About Versia:

Versia Harris is a Barbadian artist living and working in Weston, St. James. She graduated from the Barbados Community College with a BFA in the Studio Art programme in 2012, with an award from The Leslie’s Legacy Foundation. She participated in her first local residency with Projects and Space in 2011. Within the past year she has completed four residencies, beginning with a local residency at Fresh Milk, followed by her first international residency at the Vermont Studio Center, and two regional residencies at the Instituto Buena Bista, Curacao and Alice Yard, Trinidad in late 2013. In her work, Versia tackles perceptions of fantasy in contrast to the reality of her original character. She uses Adobe Photoshop to manipulate her pen drawings to create the animations.

Take a look at the videos below:

FRESH MILK XIV: Nick Whittle’s Presentation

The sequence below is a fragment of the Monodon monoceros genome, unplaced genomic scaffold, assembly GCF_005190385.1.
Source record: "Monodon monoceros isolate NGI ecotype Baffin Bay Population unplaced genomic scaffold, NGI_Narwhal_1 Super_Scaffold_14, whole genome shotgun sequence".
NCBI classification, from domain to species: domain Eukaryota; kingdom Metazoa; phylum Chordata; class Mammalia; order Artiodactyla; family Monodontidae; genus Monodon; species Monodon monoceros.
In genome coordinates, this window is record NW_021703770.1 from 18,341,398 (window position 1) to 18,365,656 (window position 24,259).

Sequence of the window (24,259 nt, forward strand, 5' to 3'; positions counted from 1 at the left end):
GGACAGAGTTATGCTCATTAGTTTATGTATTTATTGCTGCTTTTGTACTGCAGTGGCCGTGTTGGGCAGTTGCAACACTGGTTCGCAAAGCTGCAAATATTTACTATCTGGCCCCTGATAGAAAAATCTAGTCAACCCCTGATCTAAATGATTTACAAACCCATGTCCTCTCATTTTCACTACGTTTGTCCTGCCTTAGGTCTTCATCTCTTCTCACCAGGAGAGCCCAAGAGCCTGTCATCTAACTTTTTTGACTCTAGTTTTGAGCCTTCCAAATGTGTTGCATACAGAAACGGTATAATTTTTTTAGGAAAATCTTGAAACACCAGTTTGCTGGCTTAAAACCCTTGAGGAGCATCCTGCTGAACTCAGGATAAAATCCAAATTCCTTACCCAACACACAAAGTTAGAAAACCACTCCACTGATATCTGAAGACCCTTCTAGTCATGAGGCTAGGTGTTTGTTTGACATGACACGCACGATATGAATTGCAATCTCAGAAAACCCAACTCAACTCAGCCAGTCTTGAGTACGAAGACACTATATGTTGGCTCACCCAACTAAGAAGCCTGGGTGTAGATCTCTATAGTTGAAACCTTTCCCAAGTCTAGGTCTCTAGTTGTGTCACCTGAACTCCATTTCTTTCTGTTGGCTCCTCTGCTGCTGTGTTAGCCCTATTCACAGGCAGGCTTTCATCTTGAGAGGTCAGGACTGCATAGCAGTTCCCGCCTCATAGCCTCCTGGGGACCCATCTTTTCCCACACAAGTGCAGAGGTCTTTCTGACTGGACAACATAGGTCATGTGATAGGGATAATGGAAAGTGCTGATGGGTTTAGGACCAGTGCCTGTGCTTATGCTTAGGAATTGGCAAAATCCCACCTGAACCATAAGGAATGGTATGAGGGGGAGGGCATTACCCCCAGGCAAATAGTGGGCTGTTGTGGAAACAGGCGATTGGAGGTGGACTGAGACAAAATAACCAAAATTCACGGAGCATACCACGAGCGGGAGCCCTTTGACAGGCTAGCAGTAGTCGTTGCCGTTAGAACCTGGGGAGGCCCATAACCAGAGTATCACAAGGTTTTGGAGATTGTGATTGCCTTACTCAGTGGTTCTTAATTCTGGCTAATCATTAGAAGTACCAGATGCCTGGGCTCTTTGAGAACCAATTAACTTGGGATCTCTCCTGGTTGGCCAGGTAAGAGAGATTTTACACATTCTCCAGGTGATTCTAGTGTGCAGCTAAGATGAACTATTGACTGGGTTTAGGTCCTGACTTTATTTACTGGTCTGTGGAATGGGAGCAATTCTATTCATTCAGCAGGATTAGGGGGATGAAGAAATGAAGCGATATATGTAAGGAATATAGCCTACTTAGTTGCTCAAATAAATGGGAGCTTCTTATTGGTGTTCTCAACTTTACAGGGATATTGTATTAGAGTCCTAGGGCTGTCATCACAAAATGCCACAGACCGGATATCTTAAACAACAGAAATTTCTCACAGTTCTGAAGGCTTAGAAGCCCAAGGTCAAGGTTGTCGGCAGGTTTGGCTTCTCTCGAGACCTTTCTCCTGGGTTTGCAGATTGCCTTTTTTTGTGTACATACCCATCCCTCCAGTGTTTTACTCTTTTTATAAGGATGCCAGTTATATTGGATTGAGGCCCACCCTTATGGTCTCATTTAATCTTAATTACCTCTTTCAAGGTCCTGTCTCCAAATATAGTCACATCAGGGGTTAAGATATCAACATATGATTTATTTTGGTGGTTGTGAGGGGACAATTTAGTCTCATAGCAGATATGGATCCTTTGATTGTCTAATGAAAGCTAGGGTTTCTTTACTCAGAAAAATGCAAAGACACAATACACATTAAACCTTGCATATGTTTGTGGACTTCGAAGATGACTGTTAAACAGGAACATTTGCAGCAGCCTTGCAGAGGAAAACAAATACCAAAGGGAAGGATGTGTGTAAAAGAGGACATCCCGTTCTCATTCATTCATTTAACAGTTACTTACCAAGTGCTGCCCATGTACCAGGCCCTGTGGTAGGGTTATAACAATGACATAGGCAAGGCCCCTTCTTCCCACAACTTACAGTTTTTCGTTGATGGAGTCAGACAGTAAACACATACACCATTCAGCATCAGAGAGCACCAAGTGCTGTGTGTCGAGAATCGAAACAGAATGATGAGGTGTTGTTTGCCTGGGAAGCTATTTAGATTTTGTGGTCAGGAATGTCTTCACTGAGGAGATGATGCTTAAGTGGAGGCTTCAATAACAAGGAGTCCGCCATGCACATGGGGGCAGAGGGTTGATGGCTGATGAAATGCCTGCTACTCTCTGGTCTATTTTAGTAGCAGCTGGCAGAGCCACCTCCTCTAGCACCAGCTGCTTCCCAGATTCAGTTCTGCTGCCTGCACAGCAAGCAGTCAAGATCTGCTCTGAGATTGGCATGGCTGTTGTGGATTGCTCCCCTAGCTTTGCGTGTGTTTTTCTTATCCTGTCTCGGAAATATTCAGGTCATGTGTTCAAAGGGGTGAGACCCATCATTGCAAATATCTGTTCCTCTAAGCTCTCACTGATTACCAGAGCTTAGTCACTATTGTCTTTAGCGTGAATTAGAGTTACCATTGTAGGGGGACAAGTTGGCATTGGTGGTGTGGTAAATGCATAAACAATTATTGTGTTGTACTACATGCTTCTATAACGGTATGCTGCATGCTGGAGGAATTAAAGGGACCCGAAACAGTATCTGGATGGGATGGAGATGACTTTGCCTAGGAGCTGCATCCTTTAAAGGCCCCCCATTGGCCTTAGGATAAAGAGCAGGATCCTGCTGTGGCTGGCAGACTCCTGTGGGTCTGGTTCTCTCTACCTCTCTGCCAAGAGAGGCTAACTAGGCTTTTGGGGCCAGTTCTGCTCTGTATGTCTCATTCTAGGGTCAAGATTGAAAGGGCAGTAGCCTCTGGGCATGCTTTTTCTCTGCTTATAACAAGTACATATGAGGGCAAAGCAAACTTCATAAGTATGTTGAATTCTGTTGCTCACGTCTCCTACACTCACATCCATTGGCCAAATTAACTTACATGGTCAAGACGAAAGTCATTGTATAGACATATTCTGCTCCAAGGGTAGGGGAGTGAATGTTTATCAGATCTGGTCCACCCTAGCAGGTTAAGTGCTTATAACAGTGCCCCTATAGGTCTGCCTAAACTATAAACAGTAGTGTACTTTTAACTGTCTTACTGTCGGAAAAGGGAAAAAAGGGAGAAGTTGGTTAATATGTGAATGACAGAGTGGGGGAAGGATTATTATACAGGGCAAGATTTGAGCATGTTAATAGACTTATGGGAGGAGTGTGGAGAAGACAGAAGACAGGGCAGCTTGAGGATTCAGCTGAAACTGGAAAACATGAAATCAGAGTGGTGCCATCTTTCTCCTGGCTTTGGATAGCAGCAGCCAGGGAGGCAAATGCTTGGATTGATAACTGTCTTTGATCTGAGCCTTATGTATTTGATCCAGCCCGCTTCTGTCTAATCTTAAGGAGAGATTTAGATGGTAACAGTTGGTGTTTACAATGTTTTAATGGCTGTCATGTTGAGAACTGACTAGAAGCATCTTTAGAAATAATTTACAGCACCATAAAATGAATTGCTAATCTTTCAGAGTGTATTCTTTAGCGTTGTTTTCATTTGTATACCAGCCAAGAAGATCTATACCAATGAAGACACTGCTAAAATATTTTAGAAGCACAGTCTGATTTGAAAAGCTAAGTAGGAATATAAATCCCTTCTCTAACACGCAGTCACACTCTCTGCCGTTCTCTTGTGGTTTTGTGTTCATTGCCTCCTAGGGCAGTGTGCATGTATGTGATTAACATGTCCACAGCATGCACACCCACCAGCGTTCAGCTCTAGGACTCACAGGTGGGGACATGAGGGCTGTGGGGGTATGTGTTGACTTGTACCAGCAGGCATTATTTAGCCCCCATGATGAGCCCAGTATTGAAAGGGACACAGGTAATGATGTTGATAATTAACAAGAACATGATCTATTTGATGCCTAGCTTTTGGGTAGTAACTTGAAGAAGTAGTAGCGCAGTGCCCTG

British-Barbadian artist Nick Whittle delivering his presentation. Photo by Dondré Trotman.

Nick Whittle giving his presentation. Photograph by Dondré Trotman.

Fresh Milk invites you to view this two-part video documentation of a presentation by Nick Whittle, who spoke about the value of artist residencies at our public event FRESH MILK XIV, which took place March 20, 2014.

About Nick:

Nick Whittle is a Barbadian/British artist. His work is that of a diarist: regardless of scale or medium his practice explores geographical and historical encounters. Through a stream of consciousness process, he reveals feelings of alienation and connectedness. Much of his work is inspired by what was once described as “an ongoing interest in the narrow strip of land between high and low water.” His practice is interdisciplinary and encompasses sculpture, poetry, video, installation, painting and printmaking. He has recently concluded a residency program at the Instituto Buena Bista in Curaçao.

Take a look at the videos below: